Russian Federation - Livestock and Products Annual - 2011

by 5m Editor
4 October 2011, at 12:00am

Government measures and improved feed supplies have positively reversed pork production expectations. However, production gains are not likely to replace 30 percent lower TRQ quantities in 2012, according to the latest GAIN Report from the USDA Foreign Agricultural Service.


In 2011, sow stocks reflect newly available data. The stronger pig crop demonstrates pork producers’ reaction to easing feed prices, expectation of increased government support, and a larger-than-expected share of agricultural enterprises controlling swine stocks. While live swine imports for slaughter is relatively flat, imports of feeder pigs and breeding stock is up. This results in a reversed outlook for 2011 production. The swine industry’s resurgence in 2011 should carry over to 2012 as government policies become even more favourable.

Despite Brazil’s current absence from the market, significant over-quota trade and a strong increase in quota-exempt pork drive FAS/Moscow’s increased import estimate. In 2012, a 150,000-metric ton (MT) reduction in TRQ will severely limit available supply and prices will rise; however, these conditions may only mildly stimulate increased over-quota and quota-exempt pork trade.


According to the Russia’s State Statistical Service (Rosstat), producers of all types produced about 5.3 million metric tons (MMT) of poultry and livestock for slaughter (live weight) in January-July 2011, which is 3.9 per cent more than in January-July 2010 (107.4 per cent 2010/2009). Agricultural enterprises increased production by 7.4 per cent during the same period. The Russian Ministry of Agriculture (MinAg) reported in the middle of July 2011 that Russia will increase production of livestock-origin products by 2.8 per cent in 2011.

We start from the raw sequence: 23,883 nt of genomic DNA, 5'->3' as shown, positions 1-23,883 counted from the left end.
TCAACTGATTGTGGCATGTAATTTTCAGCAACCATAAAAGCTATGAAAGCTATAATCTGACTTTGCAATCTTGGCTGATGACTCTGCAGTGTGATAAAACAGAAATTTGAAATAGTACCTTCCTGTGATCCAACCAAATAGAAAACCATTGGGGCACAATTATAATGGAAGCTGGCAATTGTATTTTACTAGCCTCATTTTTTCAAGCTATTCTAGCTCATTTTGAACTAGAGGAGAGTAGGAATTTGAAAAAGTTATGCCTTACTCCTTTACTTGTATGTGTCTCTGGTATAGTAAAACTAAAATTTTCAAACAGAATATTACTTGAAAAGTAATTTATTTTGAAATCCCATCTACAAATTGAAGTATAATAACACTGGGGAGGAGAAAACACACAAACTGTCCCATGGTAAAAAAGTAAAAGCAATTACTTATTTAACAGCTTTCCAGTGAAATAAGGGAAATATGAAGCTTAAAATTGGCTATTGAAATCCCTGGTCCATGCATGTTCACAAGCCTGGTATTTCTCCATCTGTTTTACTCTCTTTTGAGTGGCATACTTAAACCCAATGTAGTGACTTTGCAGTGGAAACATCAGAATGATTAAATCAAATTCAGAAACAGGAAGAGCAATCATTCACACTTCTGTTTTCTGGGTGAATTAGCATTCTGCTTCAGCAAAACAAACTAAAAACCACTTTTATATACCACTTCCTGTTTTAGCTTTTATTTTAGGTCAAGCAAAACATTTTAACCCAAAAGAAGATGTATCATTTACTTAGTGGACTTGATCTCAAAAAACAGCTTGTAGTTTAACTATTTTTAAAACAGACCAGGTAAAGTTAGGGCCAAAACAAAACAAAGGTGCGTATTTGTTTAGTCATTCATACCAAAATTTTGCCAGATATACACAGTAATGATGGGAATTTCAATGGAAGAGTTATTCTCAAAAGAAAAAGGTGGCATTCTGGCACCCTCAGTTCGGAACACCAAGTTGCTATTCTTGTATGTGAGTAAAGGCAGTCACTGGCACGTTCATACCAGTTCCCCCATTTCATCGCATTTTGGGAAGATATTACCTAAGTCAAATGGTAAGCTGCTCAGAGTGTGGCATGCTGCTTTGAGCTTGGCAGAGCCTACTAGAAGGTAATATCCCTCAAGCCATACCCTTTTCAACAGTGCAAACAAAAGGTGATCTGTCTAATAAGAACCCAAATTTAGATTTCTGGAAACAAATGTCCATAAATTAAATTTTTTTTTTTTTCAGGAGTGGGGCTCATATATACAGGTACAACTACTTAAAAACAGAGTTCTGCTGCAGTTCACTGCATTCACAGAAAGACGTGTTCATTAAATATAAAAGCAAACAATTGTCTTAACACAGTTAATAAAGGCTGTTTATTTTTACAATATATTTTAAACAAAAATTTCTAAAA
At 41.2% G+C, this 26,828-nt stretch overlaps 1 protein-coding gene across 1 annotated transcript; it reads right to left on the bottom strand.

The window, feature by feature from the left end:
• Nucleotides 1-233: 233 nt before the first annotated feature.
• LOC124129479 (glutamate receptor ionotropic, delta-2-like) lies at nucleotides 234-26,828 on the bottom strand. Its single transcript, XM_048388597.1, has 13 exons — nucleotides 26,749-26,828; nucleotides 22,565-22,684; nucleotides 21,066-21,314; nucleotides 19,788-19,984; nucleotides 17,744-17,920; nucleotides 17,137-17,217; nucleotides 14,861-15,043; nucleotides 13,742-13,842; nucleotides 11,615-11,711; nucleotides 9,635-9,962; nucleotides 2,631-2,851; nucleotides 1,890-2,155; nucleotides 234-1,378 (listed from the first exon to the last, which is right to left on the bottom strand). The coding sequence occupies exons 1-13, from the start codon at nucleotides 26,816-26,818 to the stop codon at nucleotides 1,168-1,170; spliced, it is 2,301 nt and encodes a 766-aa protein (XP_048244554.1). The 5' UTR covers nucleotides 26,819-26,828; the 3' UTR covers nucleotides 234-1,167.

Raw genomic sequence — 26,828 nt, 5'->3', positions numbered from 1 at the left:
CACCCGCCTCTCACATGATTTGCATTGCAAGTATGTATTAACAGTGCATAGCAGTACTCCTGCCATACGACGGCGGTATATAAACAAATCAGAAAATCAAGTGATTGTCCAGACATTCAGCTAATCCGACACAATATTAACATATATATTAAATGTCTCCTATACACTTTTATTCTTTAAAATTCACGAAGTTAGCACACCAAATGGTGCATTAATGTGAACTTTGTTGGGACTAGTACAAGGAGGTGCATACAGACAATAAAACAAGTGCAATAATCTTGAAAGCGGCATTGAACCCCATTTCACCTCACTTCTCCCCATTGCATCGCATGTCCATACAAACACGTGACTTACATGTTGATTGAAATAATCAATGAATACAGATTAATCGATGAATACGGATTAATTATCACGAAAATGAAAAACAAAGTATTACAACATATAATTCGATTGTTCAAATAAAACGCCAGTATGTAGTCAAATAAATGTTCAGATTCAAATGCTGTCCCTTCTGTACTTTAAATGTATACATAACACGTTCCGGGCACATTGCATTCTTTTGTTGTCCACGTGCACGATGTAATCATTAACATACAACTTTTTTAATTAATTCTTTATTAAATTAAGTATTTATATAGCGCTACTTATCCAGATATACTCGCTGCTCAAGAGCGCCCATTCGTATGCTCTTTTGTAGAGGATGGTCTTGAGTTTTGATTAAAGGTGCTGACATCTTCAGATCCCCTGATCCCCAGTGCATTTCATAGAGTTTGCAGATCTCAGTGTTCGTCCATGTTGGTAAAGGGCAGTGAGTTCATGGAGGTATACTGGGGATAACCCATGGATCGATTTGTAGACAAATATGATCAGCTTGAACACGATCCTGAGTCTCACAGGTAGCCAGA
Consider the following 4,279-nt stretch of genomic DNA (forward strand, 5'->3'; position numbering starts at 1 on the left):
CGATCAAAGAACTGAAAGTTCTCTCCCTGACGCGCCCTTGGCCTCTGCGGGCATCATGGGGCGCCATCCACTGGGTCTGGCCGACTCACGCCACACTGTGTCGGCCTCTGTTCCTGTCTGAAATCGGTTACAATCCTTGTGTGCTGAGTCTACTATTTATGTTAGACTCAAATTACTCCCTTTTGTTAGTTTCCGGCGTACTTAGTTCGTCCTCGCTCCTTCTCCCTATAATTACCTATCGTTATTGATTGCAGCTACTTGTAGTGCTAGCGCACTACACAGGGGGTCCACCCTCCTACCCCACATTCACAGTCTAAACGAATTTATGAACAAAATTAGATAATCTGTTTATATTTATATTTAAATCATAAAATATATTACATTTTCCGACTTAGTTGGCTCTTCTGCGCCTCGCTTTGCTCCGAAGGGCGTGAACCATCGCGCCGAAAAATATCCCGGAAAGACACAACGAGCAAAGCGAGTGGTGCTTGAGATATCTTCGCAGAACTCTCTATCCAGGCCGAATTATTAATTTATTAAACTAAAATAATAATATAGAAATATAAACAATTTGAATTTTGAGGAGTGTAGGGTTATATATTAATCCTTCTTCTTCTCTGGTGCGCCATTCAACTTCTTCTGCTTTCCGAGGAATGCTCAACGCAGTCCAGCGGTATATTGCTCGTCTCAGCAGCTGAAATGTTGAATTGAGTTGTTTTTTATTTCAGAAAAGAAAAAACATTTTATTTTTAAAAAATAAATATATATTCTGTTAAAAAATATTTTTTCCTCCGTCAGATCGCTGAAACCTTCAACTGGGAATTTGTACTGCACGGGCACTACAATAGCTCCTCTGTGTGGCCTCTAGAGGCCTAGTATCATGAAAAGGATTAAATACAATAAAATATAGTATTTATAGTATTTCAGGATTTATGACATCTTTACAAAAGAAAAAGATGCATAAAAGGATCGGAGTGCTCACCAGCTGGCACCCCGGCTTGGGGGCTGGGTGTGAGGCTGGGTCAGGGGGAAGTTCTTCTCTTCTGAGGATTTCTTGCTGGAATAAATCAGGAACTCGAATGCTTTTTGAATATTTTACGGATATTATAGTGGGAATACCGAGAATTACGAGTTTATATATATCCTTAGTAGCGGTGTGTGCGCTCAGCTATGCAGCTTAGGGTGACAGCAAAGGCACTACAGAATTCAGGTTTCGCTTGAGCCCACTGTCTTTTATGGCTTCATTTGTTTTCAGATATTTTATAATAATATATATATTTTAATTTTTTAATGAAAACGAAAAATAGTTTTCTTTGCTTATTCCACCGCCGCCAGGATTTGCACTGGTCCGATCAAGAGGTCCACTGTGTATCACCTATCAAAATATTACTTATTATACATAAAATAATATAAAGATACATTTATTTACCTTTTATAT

Swine Inventory

Russia’s swine inventory will likely grow about 2.7 per cent to 17.545 million head at the end of December 2012 from 17.2 million head at the end of December 2011, supported by lower feed prices in the second half of the year and increased state support.

In accordance with the latest Russian Federal Statistic Service (Rosstat) report, FAS/Moscow increased its estimate of sow beginning stocks for 2011 from 2.135 million head to 2.150 million head. State support of swine husbandry in the first half of 2011 and a positive outlook for the 2011 crop harvest stimulated the Russian swine industry beginning in May 2011, following lower feed prices. As a result, the pig crop should increase to 30.225 million head, which is 2.3 per cent higher than the previous FAS/Moscow estimate. According to Rosstat, the swine herd increased 0.1 per cent at the end of July 2011 from the year-ago level to 18.8 million head.

The share of private households in total pork production continues to decrease as support is directed toward agricultural enterprises. Households accounted for 34.2 per cent of total swine stocks at the end of July 2011 (in 2010: 36.2 per cent).

African Swine Fever

The continual spread of African Swine Fever (ASF) across European Russia remains a growing concern to the security of the Russian pork industry. Russia’s Chief Veterinary Officer (CVO) acknowledged at a press conference this August that the ASF situation in Russia continues to deteriorate. According to him, an ASF endemic situation has been observed not only in the South and the North-West of Russia, but almost throughout the country. The CVO considers protection of domestic pigs from wild boars in Russia’s Northwest as a priority measure. The ASF situation in the South (specifically Krasnodar kray and Rostov oblast) remains unfavourable. In many cases, the uncontrolled transportation of goods is blamed for the spread of ASF. The CVO noted that a veterinarian has no authority to stop and check trucks transporting goods. He also said a programme to combat ASF is being currently developed.